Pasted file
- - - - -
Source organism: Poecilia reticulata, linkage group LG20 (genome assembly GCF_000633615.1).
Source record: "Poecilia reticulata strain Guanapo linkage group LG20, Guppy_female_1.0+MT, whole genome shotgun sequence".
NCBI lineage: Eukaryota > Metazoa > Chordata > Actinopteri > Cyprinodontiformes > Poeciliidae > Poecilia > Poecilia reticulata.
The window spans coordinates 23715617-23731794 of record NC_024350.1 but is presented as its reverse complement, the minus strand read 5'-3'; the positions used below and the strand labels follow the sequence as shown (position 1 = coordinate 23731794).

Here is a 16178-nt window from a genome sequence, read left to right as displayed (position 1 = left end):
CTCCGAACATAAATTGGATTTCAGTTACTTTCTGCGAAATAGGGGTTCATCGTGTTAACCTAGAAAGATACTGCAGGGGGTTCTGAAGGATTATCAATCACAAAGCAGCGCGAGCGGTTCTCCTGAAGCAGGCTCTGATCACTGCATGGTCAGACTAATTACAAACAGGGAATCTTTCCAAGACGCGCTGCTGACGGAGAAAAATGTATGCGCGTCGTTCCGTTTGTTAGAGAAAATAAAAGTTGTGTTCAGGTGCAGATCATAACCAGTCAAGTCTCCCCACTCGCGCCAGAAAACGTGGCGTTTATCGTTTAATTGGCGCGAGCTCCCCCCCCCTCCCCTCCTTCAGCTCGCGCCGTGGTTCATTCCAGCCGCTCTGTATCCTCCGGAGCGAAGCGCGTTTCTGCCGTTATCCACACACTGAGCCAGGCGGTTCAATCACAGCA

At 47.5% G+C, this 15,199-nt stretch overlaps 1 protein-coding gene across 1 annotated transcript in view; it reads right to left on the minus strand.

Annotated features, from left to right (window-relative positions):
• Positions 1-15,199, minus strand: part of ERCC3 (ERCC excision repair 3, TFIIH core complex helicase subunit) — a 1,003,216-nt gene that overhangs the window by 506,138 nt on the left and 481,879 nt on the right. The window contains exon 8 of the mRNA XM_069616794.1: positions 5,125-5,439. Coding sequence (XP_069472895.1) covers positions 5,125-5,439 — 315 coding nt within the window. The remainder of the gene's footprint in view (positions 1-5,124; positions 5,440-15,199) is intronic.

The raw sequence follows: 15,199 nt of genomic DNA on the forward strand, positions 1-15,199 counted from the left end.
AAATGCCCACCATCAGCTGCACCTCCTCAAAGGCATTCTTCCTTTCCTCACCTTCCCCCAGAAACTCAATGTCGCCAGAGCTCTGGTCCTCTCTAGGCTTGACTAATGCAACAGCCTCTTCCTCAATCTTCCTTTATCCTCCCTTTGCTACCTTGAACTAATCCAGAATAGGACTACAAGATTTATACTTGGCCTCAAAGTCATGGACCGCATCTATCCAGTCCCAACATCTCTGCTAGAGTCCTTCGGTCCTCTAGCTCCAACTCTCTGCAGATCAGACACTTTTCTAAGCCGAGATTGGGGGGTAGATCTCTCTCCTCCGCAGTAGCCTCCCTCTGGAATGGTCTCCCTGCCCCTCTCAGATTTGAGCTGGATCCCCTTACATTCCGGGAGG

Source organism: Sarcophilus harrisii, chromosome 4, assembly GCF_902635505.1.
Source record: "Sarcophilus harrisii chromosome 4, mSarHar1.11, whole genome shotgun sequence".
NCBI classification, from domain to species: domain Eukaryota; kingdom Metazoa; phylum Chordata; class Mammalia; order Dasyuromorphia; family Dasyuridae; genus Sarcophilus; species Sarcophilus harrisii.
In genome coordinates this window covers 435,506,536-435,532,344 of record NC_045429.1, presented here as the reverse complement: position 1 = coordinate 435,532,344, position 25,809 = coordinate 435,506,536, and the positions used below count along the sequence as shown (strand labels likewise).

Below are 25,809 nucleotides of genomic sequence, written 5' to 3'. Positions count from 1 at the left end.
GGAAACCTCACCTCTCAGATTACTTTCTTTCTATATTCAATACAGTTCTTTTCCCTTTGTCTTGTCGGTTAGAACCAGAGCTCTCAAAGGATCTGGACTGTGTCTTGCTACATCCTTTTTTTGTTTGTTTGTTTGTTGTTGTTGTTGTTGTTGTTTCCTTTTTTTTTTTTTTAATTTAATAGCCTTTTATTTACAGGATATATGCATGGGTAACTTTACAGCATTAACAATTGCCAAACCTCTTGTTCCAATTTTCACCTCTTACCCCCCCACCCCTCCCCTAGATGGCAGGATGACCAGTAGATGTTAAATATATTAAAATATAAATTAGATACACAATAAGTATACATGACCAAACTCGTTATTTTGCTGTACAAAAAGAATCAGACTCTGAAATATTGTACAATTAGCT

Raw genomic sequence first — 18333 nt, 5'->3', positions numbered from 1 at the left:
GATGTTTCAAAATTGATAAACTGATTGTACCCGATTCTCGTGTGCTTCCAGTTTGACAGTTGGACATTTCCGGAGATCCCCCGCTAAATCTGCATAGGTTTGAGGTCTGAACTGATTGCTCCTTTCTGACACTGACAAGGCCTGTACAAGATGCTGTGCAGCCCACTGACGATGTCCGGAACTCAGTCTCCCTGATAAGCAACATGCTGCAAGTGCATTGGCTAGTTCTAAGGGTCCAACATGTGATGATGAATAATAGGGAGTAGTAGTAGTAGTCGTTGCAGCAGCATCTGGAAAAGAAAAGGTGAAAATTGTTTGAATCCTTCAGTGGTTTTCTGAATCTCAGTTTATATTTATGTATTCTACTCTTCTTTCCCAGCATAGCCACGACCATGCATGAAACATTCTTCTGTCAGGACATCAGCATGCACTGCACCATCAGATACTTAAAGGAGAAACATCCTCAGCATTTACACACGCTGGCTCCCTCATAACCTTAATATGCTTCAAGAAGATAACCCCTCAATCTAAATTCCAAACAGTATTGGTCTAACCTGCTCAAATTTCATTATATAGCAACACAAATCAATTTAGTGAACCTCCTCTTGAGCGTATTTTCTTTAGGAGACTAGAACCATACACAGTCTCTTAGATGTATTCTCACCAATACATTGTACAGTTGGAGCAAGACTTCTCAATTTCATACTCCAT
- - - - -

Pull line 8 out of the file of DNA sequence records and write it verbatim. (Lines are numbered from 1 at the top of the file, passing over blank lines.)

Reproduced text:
Annotated features, from left to right (window-relative positions):